Oh, the Places You’ll Go! By Dr. Suess. Book Review.

 

I remember when this book first came out. Every principal and vice principal who had to MC a high school or elementary school graduation ceremony latched onto this book as a holy text. It was read to classes year after year and then continued to be spread by parents gifting it to their children. There is a reason it resonated so well.

Not only does this book contain sound advice for any young person heading out into the world but it serves as a reminder to us all of our possibilities and our challenges. It can be applied to the beginning of any new venture. I realized, because my granddaughter has a rather large vocabulary, that this book was suitable to read to her before beginning junior kindergarten. Although the message certainly wasn’t internalized on the first read through, the book launches well into discussion.

Everyone worries, whether they are beginning kindergarten, being promoted to the head CO, starting their own business, or leaving the nest, whether they will find their place and fulfill their potential. This book has a perfect combination of positive expectations and reality. “You’ll pass the whole gang and you’ll soon take the lead.” is followed with “except when you don’t. Because, sometimes you won’t.” Note the word sometimes. The door is wide open. The possibilities are there.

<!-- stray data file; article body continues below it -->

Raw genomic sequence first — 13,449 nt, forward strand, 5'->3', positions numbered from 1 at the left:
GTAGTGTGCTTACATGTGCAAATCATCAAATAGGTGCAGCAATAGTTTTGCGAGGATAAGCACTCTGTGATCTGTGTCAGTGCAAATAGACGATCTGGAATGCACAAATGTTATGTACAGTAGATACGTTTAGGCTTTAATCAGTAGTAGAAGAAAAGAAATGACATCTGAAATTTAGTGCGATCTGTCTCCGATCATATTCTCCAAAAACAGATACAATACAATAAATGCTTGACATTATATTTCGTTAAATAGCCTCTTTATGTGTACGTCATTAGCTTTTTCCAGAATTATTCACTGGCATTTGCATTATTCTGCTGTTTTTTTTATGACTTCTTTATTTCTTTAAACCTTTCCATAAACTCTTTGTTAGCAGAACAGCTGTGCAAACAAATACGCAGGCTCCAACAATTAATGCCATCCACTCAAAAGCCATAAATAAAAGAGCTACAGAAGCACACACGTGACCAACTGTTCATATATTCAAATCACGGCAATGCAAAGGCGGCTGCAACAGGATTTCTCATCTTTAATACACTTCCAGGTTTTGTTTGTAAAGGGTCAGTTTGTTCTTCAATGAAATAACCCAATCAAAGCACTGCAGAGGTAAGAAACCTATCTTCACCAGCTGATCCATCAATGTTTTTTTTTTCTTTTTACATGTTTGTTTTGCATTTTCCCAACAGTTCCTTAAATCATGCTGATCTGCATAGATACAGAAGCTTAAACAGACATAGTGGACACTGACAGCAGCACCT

When children are inheriting a dying world with ecosystems being destroyed and pollution, including the dumping of nuclear waste, completely out of control. With wars on going and wars threatening. With obesity and heart attack hand-in-hand with poor diet and factory farming. With climate change bringing desertification, tornadoes and floods and who knows what else. With inner-city violence and the shadow of terrorism. On and on and on. Children need to have confidence and feel empowered but also realize that they will not be able to fulfill every dream or every goal.  Some things are beyond their control. What amazing discussions this book can trigger for any age.

I would say, don’t wait till university graduation or even high school graduation. Get this book into your child’s hands as soon they are able to comprehend it. Then again, you might want to save it for that moment of doubt when he’she faces difficult choices.

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Bonnie Ferrante: Books For All Ages

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The Three Grasshoppers by Francesca Bosca. Illustrated by Giuliano Ferri. Book Review.